RhoB, a Rho GTPase and regulator of actin-based cytoskeletal dynamics

Ras homolog gene family, member B (RhoB) is one of the three isoforms of the Rho family of GTPases, which is a sub-family of the larger Ras super-family of GTPases. The RhoB gene consists of 2,366 base pairs and 1 exon. The gene encodes a protein 196 amino acids long with a molecular weight of approximately 22 kDa. RhoB protein exists in different geranylgeranylated or farnesylated isoforms in cells. RhoB is the only Rho sub-family member that can be modified by palmitoylation. RhoB protein is targeted by the Clostridium botulinum toxin exoenzyme C3 transferase, which modifies amino acid Asn41, rendering the RhoB protein irreversibly inactive.

The RhoA, RhoB, and RhoC proteins form a closely related subgroup that are about 90% identical in amino acid sequences. The sequences of RhoB are highly-conserved between species (from human to fly). Amino acid sequences of human, mouse, and rat are 100% identical, while sequence homology between human and chicken is 97% identical. RhoB is localized to multiple intracellular locations, including endosomes, late endosomes, late endosomal membranes, cell membranes, the nuclear margin, and in the nucleus. Prenylation specifies the subcellular location of RhoB. In general, the farnesylated form is localized to the plasma membrane while the geranylgeranylated form is localized to the endosome.

Like the related isoforms RhoA and RhoC, RhoB plays a pivotal physiological role in the dynamic regulation of the actin cytoskeleton. RhoB is involved in intracellular protein trafficking of a number of proteins. For example, RhoB targets PRK1 (Serine/threonine-protein kinase N1; a.k.a. PKN) to endosomes and is involved in trafficking of the epidermal growth factor (EGF) receptor from late endosomes to lysosomes. RhoB is also required for stability and nuclear trafficking of Akt, which promotes endothelial cell survival during vascular development.  RhoB has also been identified as a component of outside-in signaling pathways that coordinate Src activation with its translocation to transmembrane receptors.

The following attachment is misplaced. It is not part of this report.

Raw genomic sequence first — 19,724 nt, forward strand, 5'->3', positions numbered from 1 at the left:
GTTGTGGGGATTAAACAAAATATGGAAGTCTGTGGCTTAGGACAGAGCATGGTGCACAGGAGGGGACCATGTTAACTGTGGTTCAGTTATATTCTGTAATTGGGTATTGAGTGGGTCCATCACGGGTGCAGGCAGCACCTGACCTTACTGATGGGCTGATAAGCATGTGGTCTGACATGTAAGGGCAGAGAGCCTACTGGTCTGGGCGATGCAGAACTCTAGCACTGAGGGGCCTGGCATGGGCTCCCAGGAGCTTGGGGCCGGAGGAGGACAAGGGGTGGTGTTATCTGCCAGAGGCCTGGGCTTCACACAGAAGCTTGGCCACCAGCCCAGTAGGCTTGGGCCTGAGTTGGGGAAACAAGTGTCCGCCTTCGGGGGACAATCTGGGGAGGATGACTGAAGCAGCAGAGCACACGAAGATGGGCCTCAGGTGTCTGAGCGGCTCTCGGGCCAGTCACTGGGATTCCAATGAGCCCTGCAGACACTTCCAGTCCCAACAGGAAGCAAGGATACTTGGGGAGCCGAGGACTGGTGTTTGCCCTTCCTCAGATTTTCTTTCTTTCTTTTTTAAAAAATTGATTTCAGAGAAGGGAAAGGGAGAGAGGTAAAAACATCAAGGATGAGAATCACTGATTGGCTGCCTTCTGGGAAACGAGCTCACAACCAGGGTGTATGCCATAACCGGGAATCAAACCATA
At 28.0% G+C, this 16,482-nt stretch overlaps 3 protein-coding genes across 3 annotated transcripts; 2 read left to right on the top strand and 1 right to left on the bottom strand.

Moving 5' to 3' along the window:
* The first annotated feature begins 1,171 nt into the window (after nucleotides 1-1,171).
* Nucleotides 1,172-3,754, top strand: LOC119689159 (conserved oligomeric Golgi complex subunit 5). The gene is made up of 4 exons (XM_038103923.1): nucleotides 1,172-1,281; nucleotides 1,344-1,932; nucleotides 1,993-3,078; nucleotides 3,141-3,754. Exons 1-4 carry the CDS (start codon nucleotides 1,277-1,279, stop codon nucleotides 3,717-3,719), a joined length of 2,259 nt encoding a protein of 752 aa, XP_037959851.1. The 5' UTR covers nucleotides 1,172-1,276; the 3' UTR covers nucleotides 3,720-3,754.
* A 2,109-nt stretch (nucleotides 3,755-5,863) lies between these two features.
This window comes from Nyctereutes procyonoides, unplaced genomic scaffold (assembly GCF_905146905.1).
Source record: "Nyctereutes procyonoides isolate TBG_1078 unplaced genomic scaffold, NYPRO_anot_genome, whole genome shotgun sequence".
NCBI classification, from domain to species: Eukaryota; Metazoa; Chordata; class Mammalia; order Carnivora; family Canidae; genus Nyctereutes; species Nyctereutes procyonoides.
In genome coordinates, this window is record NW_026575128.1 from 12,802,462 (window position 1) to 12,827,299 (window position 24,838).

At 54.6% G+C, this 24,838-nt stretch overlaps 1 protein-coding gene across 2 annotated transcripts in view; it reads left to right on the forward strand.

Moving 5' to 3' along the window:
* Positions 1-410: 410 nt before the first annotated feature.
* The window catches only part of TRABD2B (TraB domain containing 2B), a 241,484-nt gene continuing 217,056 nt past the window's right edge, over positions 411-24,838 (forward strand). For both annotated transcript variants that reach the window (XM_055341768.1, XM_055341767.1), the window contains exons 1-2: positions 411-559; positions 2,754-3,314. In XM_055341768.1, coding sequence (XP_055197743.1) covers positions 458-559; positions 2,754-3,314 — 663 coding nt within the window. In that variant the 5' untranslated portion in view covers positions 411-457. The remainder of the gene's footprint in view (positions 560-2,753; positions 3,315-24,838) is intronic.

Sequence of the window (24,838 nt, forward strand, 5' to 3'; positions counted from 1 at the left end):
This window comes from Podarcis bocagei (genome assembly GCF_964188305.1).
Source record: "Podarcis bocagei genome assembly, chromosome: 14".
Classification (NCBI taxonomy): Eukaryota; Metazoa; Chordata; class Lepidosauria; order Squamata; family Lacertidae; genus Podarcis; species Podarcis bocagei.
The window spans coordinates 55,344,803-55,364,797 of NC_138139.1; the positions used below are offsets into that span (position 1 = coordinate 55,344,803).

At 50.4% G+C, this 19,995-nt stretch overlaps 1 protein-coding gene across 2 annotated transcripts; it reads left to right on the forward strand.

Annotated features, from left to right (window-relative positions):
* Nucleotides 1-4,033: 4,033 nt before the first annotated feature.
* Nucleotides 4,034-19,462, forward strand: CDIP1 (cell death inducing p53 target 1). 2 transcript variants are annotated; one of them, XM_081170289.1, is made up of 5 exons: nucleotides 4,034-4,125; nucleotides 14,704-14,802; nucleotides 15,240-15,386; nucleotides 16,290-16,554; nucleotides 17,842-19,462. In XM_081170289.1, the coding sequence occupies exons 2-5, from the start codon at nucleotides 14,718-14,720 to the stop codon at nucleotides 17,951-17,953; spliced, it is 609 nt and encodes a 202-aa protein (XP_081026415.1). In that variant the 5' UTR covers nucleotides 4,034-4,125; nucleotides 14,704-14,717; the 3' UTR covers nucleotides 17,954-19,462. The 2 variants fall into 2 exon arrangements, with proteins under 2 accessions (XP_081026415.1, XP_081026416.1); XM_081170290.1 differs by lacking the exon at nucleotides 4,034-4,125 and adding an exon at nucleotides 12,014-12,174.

In cancer biology, RhoB is regarded as a negative modulator of cancer progression (i.e., tumor suppressor) in its general inhibition of cell adhesion and growth factor signaling in the majority of transformed cells. Additionally, the loss of RhoB is correlated with increased Ras mutant-associated tumor formation and conversely, down-regulation of RhoB is associated with many different types of tumors. RhoB limits the proliferation of transformed cells through increased turnover of the c-Myc oncogene. Furthermore, RhoB promotes pro-apoptotic signaling of regulators involved in cell cycle checkpoints, cell adhesion, vesicle trafficking, mitogen-activated protein kinase (MAPK) signaling, transcription, and immunity. RhoB mediates apoptosis in neoplastically-transformed cells after DNA damage and is essential for apoptosis and anti-neoplastic activity of farnesyltransferase inhibitors in vivo. Thus, RhoB was/is one of the targets of farnesyltransferase inhibitors under study as cancer therapeutics.

RhoB Images

Rho activation in Swiss 3T3 cells. F-actin is visualized with fluorescent green phalloidin staining (Cat.# PHDG1) and nuclear blue DNA staining with Dapi. Cells were activated with Rho Activator II (Cat.# CN03).

Cell permeable Rho inhibitor disrupts stress fibers and can be manipulated to induce either moderate or robust phenotypes. Swiss 3T3 fibroblasts plated on coverslips were untreated (A) or treated with 2.0 µg/ml of CT04 for 2 h (B) or 4 h (C) at 37°C.  Cell were then fixed, stained with Rhodamine-labeled Phalloidin (Cat. # BK005), and visualized by flu orescence microscopy.  Images were taken at a magnification of 20×.  The untreated control cells in A were well spread and stress fibers were present.  The cells treated for 2 h in B displayed a Moderate Phenotype, characterized by a loss of stress fibers, cells remaining well spread, and a 10-40% decrease in Rho activity .  Treatment for 4 h (C) yielded a Robust Phenotype, characterized by a loss of stress fibers, decreased cell spreading, collapse of the cell body, protrusion of dentritic extensions, and a >50% decrease in Rho activity .

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